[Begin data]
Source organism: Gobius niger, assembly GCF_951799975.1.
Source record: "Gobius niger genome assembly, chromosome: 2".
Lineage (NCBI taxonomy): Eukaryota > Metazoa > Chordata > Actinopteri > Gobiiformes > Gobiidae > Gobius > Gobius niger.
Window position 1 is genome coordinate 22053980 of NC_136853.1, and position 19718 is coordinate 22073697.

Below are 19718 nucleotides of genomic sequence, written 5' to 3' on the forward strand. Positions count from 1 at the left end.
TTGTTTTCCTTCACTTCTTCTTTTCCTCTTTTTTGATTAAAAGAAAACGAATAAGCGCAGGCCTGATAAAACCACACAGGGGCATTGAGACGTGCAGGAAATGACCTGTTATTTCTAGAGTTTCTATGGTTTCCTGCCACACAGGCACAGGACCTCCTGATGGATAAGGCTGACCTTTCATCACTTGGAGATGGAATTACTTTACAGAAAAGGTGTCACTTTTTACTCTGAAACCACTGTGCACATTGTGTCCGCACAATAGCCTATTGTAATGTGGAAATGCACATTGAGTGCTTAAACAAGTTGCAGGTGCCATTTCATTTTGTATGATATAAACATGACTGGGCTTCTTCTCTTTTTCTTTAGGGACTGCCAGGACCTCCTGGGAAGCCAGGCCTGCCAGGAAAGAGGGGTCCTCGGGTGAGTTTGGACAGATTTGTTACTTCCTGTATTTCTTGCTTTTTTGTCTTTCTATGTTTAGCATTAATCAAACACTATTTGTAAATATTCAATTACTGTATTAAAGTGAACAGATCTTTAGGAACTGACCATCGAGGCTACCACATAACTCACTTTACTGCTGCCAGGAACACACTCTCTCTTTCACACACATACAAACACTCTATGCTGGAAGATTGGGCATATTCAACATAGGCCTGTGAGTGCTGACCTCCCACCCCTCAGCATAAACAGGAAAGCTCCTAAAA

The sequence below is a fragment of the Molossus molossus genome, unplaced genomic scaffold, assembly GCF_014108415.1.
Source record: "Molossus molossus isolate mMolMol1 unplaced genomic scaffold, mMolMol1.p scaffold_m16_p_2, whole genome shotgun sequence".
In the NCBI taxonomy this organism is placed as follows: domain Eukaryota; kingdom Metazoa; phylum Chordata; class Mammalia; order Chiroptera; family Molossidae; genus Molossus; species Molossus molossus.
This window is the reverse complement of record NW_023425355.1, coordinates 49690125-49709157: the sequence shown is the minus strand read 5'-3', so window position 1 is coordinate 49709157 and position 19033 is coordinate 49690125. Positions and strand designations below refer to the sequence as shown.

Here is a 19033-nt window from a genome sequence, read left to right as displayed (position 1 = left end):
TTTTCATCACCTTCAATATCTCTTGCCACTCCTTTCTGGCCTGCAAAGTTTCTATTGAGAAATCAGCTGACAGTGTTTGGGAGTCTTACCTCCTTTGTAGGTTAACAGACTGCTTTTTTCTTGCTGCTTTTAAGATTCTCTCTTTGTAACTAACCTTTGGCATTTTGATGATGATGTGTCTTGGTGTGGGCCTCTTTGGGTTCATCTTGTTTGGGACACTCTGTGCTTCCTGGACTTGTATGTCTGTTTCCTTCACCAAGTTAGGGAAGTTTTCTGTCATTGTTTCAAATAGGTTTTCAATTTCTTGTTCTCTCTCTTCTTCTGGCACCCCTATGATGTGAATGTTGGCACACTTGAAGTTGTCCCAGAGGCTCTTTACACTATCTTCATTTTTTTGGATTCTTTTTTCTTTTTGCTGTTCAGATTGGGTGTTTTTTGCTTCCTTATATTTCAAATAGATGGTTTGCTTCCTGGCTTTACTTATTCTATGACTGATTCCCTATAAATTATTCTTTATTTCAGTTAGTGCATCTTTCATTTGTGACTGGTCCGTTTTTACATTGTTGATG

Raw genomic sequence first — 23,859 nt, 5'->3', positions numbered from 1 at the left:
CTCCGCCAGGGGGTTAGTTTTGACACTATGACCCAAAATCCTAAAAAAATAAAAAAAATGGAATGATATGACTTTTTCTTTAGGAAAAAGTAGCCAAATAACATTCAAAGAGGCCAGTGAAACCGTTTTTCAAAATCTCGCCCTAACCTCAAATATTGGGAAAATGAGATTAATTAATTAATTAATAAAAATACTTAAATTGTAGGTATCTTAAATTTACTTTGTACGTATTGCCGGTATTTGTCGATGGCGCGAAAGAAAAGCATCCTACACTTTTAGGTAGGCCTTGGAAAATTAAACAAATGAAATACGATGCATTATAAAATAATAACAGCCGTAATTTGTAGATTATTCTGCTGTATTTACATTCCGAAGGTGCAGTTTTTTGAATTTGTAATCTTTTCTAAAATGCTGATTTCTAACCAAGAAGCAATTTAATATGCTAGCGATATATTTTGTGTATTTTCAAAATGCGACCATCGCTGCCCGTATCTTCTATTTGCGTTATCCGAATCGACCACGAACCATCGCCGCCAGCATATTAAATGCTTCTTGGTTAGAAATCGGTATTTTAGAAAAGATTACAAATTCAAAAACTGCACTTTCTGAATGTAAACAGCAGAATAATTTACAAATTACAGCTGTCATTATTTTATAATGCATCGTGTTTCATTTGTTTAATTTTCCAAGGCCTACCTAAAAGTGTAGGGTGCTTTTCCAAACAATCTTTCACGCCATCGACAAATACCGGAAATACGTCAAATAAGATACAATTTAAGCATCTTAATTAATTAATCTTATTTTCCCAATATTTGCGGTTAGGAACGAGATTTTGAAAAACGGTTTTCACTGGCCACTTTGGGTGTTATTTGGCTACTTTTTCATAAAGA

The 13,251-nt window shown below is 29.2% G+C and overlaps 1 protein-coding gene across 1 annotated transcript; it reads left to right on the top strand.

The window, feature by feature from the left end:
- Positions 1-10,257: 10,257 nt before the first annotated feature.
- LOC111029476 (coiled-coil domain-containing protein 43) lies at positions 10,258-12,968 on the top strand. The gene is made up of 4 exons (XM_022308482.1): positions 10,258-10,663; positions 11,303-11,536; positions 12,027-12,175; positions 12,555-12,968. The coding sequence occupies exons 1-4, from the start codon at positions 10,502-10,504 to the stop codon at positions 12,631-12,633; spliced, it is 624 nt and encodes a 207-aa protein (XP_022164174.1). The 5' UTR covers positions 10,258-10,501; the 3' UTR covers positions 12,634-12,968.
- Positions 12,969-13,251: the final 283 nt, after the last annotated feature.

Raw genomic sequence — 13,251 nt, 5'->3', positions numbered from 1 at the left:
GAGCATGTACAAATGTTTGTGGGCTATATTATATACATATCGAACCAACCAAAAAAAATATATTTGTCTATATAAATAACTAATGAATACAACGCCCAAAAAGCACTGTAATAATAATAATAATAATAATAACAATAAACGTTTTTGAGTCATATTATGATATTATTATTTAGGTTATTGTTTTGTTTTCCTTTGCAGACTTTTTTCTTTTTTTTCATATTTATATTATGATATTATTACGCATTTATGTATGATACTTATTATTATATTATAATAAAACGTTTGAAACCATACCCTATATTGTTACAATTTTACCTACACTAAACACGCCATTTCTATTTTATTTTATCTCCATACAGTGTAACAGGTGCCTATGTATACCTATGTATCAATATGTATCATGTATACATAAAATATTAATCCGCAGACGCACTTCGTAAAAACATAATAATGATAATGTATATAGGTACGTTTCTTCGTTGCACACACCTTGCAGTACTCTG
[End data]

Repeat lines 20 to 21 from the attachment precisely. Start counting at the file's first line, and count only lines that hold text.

Raw genomic sequence — 13,251 nt, 5'->3', positions numbered from 1 at the left:
GAGCATGTACAAATGTTTGTGGGCTATATTATATACATATCGAACCAACCAAAAAAAATATATTTGTCTATATAAATAACTAATGAATACAACGCCCAAAAAGCACTGTAATAATAATAATAATAATAATAACAATAAACGTTTTTGAGTCATATTATGATATTATTATTTAGGTTATTGTTTTGTTTTCCTTTGCAGACTTTTTTCTTTTTTTTCATATTTATATTATGATATTATTACGCATTTATGTATGATACTTATTATTATATTATAATAAAACGTTTGAAACCATACCCTATATTGTTACAATTTTACCTACACTAAACACGCCATTTCTATTTTATTTTATCTCCATACAGTGTAACAGGTGCCTATGTATACCTATGTATCAATATGTATCATGTATACATAAAATATTAATCCGCAGACGCACTTCGTAAAAACATAATAATGATAATGTATATAGGTACGTTTCTTCGTTGCACACACCTTGCAGTACTCTG